The Potterheads have finally gotten their hands on the much-anticipated sequel of British writer J.K. Rowling's Harry Potter story on July 30. The eighth book of the series is a play script rather than a novel. The book, "Harry Potter and the Cursed Child - Parts I and II," which is the most pre-ordered book of the year, is set 19 years from when the seventh and final volume of the magical saga last left off.
The release of the book also coincided with the opening of first part of the namesake stage play in London's West End, which received five stars from critics, including Daily Telegraph critic Dominic Cavendish, who wrote: "British theatre hasn't known anything like it for decades and I haven't seen anything directly comparable in all my reviewing days."
Rowling, the writer and the creator of world's most famous wizard, however, spoke on the red carpet during the opening ceremony and delivered the worst news that Harry Potter fans could ever imagine. The writer said that the story of Harry potter is done for good this time. Rowling told Reuters: "[Harry] goes on a very big journey during these two plays and then, yeah, I think we're done," Rowling told Reuters on Saturday night. "This is the next generation, you know. So, I'm thrilled to see it realized so beautifully but, no, Harry is done now."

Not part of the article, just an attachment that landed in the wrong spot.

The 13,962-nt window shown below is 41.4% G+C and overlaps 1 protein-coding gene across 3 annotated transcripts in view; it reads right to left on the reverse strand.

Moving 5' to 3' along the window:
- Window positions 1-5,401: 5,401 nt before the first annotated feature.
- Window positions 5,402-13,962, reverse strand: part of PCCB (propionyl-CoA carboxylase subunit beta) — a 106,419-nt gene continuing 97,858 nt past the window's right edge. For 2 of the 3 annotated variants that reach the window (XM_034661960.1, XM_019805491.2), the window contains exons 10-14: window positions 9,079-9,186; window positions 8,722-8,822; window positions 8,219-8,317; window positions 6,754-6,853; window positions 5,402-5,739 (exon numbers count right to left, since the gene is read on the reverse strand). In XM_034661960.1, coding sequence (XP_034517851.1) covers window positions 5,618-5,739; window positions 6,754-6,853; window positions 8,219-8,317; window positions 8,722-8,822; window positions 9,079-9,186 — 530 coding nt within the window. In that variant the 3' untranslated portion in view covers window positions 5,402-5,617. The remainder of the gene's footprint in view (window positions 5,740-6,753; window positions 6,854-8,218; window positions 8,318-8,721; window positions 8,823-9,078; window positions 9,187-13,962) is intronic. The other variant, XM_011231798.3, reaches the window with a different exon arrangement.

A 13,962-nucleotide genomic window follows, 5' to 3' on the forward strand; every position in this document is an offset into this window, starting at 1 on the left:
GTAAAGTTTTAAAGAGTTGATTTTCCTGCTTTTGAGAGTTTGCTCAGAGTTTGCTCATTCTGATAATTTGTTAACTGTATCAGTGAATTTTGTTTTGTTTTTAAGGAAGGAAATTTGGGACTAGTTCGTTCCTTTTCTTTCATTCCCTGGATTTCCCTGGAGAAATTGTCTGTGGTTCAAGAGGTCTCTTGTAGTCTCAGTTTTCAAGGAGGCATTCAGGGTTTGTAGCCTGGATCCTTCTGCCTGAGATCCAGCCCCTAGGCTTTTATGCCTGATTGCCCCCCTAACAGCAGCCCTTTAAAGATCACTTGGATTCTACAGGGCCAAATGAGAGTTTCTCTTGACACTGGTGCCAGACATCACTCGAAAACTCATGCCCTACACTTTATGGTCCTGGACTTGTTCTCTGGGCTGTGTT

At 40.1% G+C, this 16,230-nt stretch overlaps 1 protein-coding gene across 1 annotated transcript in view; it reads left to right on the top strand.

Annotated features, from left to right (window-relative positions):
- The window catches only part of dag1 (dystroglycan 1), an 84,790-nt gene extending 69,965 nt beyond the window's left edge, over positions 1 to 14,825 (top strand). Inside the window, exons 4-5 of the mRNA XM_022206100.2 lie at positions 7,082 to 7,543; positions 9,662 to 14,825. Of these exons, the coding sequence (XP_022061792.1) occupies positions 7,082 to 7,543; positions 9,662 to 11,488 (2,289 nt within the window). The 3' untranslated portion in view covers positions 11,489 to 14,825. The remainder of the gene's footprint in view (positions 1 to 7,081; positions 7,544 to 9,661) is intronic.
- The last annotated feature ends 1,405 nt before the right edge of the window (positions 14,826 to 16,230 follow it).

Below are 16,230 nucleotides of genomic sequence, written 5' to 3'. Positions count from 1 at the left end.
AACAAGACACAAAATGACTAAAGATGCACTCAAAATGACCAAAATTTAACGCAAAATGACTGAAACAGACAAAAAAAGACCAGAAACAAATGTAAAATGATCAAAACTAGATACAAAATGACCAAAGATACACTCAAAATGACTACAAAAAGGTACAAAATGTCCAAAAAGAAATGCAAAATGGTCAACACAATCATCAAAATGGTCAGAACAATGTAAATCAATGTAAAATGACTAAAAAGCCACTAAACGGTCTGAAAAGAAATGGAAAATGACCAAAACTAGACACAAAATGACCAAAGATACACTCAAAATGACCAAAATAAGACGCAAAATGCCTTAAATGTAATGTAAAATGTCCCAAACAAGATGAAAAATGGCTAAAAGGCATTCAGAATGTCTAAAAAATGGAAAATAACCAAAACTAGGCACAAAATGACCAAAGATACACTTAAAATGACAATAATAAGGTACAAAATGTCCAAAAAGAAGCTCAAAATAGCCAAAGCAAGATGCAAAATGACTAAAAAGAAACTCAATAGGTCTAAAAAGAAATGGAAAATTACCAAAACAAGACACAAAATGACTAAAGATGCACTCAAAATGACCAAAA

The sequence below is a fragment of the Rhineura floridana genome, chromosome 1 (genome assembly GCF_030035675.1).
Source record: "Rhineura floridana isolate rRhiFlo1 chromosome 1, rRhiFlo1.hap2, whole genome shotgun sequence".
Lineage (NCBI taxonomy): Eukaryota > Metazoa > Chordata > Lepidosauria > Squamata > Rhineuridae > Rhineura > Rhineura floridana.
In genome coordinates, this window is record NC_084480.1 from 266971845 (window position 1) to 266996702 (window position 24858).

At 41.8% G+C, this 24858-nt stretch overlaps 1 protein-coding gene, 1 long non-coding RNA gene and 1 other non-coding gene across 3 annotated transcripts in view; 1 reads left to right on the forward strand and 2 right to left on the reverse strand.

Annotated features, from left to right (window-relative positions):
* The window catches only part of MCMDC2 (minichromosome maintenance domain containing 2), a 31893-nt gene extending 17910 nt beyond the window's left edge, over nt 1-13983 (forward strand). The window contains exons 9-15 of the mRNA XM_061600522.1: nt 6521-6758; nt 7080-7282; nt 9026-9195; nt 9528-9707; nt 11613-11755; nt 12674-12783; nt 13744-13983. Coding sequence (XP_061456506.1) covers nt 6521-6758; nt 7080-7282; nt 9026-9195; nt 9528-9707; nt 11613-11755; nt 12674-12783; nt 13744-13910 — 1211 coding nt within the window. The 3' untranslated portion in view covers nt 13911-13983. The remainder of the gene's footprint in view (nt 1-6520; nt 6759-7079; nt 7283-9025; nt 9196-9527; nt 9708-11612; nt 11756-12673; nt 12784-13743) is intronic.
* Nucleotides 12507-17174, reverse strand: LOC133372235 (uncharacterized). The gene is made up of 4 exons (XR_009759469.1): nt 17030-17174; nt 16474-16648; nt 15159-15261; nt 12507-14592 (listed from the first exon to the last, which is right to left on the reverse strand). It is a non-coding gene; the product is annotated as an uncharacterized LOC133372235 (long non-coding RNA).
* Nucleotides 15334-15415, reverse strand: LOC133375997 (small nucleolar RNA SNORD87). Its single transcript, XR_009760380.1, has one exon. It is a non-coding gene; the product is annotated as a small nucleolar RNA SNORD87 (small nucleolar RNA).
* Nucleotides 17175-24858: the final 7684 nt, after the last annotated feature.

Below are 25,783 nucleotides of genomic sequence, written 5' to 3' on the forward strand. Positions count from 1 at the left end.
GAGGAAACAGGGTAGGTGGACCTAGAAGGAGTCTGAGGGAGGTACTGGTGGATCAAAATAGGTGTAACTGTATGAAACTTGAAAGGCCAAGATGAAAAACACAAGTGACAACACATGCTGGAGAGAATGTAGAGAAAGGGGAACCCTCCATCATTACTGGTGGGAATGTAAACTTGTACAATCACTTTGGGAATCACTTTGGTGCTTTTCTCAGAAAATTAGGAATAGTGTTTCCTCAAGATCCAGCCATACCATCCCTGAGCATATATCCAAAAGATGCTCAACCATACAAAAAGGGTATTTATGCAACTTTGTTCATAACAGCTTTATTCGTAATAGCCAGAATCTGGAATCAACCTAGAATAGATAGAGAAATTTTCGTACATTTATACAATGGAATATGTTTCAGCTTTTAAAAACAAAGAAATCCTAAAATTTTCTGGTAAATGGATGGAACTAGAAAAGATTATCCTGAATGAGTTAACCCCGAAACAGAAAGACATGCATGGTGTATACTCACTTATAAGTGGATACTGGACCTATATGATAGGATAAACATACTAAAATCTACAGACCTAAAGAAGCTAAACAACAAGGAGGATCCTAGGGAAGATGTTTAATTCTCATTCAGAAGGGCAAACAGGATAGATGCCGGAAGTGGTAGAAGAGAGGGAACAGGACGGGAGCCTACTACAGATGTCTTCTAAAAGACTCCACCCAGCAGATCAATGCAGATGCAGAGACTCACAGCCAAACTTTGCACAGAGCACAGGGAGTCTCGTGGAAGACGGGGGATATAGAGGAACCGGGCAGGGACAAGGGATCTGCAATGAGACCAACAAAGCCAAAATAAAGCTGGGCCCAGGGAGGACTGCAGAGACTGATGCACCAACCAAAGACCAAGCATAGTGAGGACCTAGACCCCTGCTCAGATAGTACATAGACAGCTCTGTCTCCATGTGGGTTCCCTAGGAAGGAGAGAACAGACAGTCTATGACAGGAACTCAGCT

Yet Potterheads around the globe might have a chance to see the play live after all. Rowling said that the play might be staged on Broadway and beyond in order to reach as many Harry Potter fans as possible. So fans around the globe are crossing their fingers, hoping that the play might hit the theaters in their cities. However, all the tickets for the production in London are sold out until May 2017.
In the play, which takes place 19 years after Harry's graduation from Hogwarts, the grown up boy wizard works at the Ministry of Magic. The story focuses on the adventures of Harry Potter and Ginny Weasley's youngest son Albus Severus and his unexpected best friend Scorpius Malfoy, the son of Harry's nemesis Draco Malfoy.